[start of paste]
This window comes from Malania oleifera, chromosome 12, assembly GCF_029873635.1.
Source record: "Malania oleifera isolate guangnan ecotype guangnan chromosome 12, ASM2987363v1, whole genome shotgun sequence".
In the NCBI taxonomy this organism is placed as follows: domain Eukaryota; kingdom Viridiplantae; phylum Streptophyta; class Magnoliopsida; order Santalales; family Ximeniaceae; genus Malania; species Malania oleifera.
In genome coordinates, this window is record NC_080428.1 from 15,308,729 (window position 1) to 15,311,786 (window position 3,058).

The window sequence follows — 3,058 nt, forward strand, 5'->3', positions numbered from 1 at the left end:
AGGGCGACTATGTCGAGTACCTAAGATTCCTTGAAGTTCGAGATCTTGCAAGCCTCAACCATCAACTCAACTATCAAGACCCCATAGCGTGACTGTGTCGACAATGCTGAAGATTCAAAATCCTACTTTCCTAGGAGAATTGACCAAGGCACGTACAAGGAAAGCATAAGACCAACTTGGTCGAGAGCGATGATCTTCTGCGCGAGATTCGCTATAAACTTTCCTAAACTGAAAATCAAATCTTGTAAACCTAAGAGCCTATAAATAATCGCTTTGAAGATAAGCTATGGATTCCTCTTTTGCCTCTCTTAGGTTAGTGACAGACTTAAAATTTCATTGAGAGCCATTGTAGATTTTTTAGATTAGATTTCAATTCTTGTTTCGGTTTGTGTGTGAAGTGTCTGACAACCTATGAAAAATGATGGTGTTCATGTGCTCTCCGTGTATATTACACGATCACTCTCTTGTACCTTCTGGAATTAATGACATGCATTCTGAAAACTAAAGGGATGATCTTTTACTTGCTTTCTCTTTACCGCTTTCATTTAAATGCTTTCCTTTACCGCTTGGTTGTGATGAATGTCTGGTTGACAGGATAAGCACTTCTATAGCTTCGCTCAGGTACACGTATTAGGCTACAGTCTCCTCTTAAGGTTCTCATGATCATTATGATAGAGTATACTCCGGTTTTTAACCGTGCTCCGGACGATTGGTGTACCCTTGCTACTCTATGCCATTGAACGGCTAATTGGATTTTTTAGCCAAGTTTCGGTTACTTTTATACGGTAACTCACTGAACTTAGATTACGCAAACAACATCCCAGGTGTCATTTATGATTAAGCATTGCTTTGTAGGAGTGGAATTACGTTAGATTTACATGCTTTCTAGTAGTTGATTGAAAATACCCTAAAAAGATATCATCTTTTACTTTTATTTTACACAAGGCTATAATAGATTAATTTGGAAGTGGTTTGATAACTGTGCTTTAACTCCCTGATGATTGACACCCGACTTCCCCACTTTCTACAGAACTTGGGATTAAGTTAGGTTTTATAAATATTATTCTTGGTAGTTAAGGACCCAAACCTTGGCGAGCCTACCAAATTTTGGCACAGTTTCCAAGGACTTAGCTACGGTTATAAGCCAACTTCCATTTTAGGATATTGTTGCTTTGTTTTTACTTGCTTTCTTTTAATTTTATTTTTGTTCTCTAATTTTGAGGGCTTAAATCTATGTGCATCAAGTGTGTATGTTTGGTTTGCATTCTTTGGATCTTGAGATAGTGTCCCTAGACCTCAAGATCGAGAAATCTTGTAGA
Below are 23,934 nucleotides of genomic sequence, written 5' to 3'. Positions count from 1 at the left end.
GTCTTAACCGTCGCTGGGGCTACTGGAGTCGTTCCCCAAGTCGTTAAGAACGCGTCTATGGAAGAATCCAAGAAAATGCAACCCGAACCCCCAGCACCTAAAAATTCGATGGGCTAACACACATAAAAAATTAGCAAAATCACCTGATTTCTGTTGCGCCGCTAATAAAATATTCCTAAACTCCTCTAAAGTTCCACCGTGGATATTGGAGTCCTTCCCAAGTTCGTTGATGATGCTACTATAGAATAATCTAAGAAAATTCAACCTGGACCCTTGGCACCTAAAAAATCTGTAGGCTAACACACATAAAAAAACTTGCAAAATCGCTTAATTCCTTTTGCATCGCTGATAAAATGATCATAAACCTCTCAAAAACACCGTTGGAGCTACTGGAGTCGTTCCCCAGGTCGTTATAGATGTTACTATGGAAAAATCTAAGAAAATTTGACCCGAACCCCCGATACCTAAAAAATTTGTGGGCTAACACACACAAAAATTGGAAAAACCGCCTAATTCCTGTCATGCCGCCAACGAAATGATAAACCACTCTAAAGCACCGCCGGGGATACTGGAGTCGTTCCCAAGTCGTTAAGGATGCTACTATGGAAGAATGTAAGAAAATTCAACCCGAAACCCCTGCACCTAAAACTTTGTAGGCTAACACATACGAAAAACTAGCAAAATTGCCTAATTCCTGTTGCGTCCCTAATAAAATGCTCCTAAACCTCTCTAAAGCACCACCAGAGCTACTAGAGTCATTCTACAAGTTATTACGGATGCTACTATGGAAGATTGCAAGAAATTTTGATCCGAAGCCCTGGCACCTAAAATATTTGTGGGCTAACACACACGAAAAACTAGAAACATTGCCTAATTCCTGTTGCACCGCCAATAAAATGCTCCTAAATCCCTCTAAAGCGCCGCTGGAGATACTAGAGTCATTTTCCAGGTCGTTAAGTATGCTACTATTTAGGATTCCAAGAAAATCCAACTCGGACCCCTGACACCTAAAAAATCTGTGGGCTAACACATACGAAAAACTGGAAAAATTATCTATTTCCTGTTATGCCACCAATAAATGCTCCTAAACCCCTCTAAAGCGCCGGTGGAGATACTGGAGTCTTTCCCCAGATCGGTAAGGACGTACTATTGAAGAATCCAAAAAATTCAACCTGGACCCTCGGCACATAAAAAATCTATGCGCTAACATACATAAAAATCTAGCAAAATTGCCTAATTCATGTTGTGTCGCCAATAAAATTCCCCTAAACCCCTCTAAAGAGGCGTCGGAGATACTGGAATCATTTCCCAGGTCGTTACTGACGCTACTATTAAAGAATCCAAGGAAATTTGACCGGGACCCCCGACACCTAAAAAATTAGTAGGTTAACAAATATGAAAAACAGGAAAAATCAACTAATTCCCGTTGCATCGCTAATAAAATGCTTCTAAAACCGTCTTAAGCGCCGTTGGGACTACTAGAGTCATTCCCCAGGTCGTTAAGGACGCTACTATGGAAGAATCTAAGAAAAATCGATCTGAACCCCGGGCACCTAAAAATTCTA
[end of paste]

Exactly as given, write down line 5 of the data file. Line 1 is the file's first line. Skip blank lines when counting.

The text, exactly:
The window sequence follows — 3,058 nt, forward strand, 5'->3', positions numbered from 1 at the left end: